Ode To The Trail

In the spirit of this monumental week (bookending the days with a mountain writing retreat and probably the death of me by trail marathon on Saturday) I give you a short and sweet look at what trail running will do for a soul and what we can learn from a steady state of being present. Enjoy.

Nothing about trail running is easy.  I mean, sure for some skinny running-all-his-life-young-mountain-goat type it’s probably a walk in the park.   But for me, aging-used-to-flat streets-and-shady-neighborhoods, its one of the most challenging things I’ve done.  I like running.  I like hiking.  I hate combining the two.  Not just because it is difficult but it takes the worst parts of both and combines them. 

Running down a sidewalk in the cool and quiet morning is a practice in meditation for me.  My mind can wander; it can go over plot lines or character traits, dialogues and settings.  It can breeze over life’s complicated spider webs of responsibilities and desires.  Hiking up a rocky and single-tract trail, in the middle of the beautiful and chaotic dance of nature, stopping to smell the sun soaked dirt and hear the clicking of bugs as they dodge past your ear is good for the primal soul within.

But when you combine the two, your mind cannot wander.  It must remain focused, because the speed of your journey is encumbered and dangerous, riddled with rocks and snakes and jagged-reaching branches.  You cannot look around beyond the future path of your feet because you will surely falter. Your feet are twisted and tripped and if you aren’t living solely in that specific moment of forward motion, you could end up rolling down a yucca spiked hill and planting face-first in the delicate sharp tear-drops of cactus.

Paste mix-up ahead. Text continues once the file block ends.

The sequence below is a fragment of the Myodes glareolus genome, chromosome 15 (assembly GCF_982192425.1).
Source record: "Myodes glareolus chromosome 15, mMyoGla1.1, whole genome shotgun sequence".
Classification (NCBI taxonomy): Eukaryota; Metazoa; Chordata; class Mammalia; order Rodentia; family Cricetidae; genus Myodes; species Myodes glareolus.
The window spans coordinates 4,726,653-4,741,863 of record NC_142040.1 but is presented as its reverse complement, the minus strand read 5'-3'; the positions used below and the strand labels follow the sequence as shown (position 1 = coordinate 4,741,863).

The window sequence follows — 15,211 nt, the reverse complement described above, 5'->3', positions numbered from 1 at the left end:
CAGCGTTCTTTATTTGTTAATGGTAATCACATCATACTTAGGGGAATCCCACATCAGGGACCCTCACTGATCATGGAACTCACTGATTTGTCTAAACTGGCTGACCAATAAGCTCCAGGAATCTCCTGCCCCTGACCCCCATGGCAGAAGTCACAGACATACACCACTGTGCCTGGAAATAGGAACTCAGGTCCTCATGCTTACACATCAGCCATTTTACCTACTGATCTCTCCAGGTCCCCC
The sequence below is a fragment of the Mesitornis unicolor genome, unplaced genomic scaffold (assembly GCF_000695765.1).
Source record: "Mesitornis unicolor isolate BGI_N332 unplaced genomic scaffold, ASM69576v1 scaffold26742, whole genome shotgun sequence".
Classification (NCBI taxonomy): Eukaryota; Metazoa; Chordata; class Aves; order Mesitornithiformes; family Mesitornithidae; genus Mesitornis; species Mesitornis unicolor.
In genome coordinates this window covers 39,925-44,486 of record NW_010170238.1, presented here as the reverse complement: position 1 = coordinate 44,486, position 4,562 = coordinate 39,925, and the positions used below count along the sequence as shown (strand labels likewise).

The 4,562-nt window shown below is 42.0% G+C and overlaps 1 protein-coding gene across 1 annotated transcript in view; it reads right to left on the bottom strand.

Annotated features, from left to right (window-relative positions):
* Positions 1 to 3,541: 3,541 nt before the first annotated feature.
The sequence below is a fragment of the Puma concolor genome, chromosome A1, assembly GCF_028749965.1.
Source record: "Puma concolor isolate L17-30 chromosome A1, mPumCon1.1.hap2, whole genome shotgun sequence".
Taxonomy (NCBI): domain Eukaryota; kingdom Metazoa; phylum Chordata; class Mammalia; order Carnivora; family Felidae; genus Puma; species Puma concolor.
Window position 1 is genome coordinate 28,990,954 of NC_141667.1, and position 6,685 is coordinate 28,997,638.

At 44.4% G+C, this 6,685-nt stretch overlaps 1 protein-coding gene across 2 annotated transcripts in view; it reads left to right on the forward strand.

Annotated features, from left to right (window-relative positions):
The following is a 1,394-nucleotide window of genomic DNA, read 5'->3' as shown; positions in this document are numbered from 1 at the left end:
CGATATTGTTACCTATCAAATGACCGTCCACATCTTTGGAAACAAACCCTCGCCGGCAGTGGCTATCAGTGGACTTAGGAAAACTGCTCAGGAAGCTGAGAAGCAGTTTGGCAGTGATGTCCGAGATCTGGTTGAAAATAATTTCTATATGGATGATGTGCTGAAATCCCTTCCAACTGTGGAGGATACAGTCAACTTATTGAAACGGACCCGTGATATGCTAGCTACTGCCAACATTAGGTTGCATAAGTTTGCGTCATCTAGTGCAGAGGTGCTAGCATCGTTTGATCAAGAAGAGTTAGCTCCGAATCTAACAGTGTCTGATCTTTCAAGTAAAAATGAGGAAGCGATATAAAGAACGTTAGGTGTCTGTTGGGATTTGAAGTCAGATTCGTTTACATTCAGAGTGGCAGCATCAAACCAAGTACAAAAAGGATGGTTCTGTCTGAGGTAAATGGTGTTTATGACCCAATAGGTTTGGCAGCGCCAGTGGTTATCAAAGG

Trail running is hard, not just because of the altitude, or the climbing, or the sheer terror of descending down rocky terrain at a speed that threatens my control.  It’s hard because it forces me to live in a specific moment.  I can only look ahead briefly, I cannot plan the next mile, only the next footfall.  It is hard.  But it’s also a brilliant lesson in staying focused in the moment you are in. 

Very often I get ahead of myself, even more so, I falter back into the past.  It’s comforting to go back in my mind to the places I’ve been and the people I knew.  Its exciting to imagine where I will go in the future, and easy to build it into much bigger dream than attainable.  But to live in the now, with what I have to work with and what lies directly on my path makes me get out of my head and truly live.  And that, my friends, is hard.

Cross-Writing

Today was my official first run on an abbreviated 10-week marathon training plan. Okay, that’s a little fictitious. I’ve been running. I trained for and completed a 200-mile relay race last weekend, surpassing my hopes to not die by not only surviving but actually enjoying the whole thing. But this morning I dusted off the old chart and began to slowly start building the mileage I’d need to not die again in October for the Blue Sky Trail Marathon.